Compared to previous albums by The National, there’s a calm flow to Boxer that was previously absent. The pace is largely more consistent, but control also comes from the gradual coming to the fore of piano and horns, grounding the tunes, and lyrics that, while still confessional, are not as apocalyptic as before. There’s not quite the sense of lives spiralling out of control, and hence, not the sense of songs threatening to follow suit.
From the start, it almost sounds idyllic, in fact:
Stay out super late tonight picking apples, making pies
Put a little something in our lemonade and take it with us
The four-over-three of the piano, the closing fanfare, it’s enough to make a presidential candidate want to use an instrumental version in his campaign videos.
All very well, but where’s the dirty motel sex, the broken love lives, the torment of a life that couldn’t be lived any other way? Where will we find the darkness and gloom that the band celebrate?
For now, Mistaken for Strangers is on the attack with Bryan Devendorf’s typically fierce percussion, and Matt Berninger’s lyrics, on the one hand a devastating put down (“Oh, you wouldn’t want an angel watching over, surprise, surprise, they wouldn’t wanna watch”), on the other just a beautiful metre of repeated sounds, cutting through the instruments as much as they through each other. On Racing Like a Pro, this is echoed, a mournful piano sometimes following Berninger’s cue, at other times running away. Sad horns wrap themselves round the song’s close, and we’re back in the sinister not-quite-right underworld of Berninger’s mind:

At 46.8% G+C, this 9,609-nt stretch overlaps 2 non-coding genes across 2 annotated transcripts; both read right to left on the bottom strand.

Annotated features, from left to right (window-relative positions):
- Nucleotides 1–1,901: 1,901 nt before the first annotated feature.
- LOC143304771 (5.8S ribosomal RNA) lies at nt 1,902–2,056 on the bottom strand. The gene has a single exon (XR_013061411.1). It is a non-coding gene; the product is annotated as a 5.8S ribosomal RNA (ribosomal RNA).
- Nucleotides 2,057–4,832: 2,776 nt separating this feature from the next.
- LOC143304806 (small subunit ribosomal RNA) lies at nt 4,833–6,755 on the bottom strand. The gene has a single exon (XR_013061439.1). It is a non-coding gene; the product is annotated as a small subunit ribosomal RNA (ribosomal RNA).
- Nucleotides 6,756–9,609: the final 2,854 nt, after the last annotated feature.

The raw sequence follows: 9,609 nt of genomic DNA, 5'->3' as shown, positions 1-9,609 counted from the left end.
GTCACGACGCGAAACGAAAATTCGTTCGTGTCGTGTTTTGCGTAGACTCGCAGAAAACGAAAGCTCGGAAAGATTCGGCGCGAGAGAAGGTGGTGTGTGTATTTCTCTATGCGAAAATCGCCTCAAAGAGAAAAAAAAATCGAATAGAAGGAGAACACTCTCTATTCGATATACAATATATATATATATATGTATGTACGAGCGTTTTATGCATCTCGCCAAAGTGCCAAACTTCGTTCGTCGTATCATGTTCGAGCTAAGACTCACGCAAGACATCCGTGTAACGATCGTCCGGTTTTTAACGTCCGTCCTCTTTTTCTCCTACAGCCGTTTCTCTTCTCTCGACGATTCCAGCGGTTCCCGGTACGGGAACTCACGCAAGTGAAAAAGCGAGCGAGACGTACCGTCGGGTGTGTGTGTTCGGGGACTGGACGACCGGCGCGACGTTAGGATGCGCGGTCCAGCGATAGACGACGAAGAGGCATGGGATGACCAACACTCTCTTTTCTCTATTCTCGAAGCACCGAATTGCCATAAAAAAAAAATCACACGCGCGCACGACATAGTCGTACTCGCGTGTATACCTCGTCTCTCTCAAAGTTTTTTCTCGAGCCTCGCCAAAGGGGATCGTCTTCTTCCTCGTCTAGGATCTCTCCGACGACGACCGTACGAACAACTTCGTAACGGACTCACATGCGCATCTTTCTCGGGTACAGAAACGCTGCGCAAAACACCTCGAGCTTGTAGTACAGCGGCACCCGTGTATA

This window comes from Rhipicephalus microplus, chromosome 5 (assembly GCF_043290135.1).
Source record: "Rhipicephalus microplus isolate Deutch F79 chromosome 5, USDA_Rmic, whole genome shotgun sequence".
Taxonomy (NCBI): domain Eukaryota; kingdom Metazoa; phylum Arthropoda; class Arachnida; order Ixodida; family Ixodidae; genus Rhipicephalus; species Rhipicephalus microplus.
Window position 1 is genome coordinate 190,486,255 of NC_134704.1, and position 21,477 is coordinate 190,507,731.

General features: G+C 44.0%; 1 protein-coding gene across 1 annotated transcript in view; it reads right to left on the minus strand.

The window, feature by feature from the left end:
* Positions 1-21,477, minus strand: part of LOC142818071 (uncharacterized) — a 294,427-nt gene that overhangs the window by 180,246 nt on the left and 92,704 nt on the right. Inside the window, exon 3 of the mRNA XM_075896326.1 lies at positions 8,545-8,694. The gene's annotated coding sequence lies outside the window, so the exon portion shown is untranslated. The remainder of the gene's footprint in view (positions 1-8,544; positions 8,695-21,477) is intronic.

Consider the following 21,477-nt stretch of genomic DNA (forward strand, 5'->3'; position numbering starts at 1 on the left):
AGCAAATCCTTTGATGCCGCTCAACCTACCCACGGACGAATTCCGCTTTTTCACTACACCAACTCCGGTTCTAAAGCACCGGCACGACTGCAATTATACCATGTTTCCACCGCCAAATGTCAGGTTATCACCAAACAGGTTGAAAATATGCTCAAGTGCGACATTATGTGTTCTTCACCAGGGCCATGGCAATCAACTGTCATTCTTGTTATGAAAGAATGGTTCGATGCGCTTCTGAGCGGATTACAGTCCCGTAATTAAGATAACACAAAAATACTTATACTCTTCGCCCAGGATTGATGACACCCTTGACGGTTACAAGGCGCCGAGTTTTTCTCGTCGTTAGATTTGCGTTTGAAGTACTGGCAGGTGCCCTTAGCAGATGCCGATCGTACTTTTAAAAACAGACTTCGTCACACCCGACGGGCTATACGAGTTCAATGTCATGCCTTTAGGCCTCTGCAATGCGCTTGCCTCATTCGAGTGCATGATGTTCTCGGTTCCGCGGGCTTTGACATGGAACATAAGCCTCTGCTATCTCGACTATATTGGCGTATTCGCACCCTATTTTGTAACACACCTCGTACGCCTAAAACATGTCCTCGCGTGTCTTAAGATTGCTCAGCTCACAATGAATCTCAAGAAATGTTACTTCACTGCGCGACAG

Sometimes you get up and bake a cake or something
Sometimes you stay in bed
Sometimes you go la di da di da di da da
Until your eyes roll back into your head
Ada plays a similar game - this time at speed - playing verbal games (“Ada, don’t talk about reasons why you don’t want to talk About reasons why you don’t wanna talk”), with Sufjan Stevens playing piano games and the horns providing a beautiful, restrained swell.
Truly Boxer is an album that oozes restraint and control. Compare Gospel to anything from the debut album, for instance, and the difference is striking: a colliery band going up against willing but under-rehearsed volunteers.
In a way, though, this restraint is the album’s only weakness. Through its middle section, you could swap any song for any other without noticing: Green Gloves, Slow Show, and Start a War all bubble quietly without needing to raise their voice to make a point, but even when it seems it will boil over, as on Apartment Story, the explosion never arrives. You can’t help longing for a gratuitous Mr. November to come along and make something happen through sheer force of will. It’s almost as if The National have settled into a comfortable groove, an easy slumber from which they’ll take some rousing.